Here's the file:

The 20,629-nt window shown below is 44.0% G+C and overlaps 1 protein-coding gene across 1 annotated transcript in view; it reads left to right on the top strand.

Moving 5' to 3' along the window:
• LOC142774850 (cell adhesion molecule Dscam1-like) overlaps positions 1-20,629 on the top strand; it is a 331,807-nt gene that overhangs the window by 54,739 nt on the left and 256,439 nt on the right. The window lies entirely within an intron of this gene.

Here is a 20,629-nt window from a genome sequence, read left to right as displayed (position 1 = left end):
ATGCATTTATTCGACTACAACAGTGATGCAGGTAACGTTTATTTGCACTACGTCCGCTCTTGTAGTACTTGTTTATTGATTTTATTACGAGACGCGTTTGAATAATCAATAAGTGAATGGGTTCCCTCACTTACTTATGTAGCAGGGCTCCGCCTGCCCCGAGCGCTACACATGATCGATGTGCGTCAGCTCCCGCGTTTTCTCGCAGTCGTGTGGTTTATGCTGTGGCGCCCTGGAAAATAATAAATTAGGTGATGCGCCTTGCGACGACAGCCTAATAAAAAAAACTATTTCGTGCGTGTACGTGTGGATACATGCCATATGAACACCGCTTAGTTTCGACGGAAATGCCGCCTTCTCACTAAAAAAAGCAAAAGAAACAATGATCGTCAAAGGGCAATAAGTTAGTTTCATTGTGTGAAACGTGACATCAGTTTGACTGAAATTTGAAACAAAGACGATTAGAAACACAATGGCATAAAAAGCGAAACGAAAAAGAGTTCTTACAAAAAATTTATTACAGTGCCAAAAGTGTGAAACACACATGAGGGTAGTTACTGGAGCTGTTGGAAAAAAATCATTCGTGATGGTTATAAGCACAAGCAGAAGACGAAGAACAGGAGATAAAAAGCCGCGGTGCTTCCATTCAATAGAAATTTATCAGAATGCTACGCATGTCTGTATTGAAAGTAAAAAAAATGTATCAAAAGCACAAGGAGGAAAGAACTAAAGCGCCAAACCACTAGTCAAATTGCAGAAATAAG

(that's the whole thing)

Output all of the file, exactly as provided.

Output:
The 20,629-nt window shown below is 44.0% G+C and overlaps 1 protein-coding gene across 1 annotated transcript in view; it reads left to right on the top strand.

Moving 5' to 3' along the window:
• LOC142774850 (cell adhesion molecule Dscam1-like) overlaps positions 1-20,629 on the top strand; it is a 331,807-nt gene that overhangs the window by 54,739 nt on the left and 256,439 nt on the right. The window lies entirely within an intron of this gene.

Here is a 20,629-nt window from a genome sequence, read left to right as displayed (position 1 = left end):
ATGCATTTATTCGACTACAACAGTGATGCAGGTAACGTTTATTTGCACTACGTCCGCTCTTGTAGTACTTGTTTATTGATTTTATTACGAGACGCGTTTGAATAATCAATAAGTGAATGGGTTCCCTCACTTACTTATGTAGCAGGGCTCCGCCTGCCCCGAGCGCTACACATGATCGATGTGCGTCAGCTCCCGCGTTTTCTCGCAGTCGTGTGGTTTATGCTGTGGCGCCCTGGAAAATAATAAATTAGGTGATGCGCCTTGCGACGACAGCCTAATAAAAAAAACTATTTCGTGCGTGTACGTGTGGATACATGCCATATGAACACCGCTTAGTTTCGACGGAAATGCCGCCTTCTCACTAAAAAAAGCAAAAGAAACAATGATCGTCAAAGGGCAATAAGTTAGTTTCATTGTGTGAAACGTGACATCAGTTTGACTGAAATTTGAAACAAAGACGATTAGAAACACAATGGCATAAAAAGCGAAACGAAAAAGAGTTCTTACAAAAAATTTATTACAGTGCCAAAAGTGTGAAACACACATGAGGGTAGTTACTGGAGCTGTTGGAAAAAAATCATTCGTGATGGTTATAAGCACAAGCAGAAGACGAAGAACAGGAGATAAAAAGCCGCGGTGCTTCCATTCAATAGAAATTTATCAGAATGCTACGCATGTCTGTATTGAAAGTAAAAAAAATGTATCAAAAGCACAAGGAGGAAAGAACTAAAGCGCCAAACCACTAGTCAAATTGCAGAAATAAG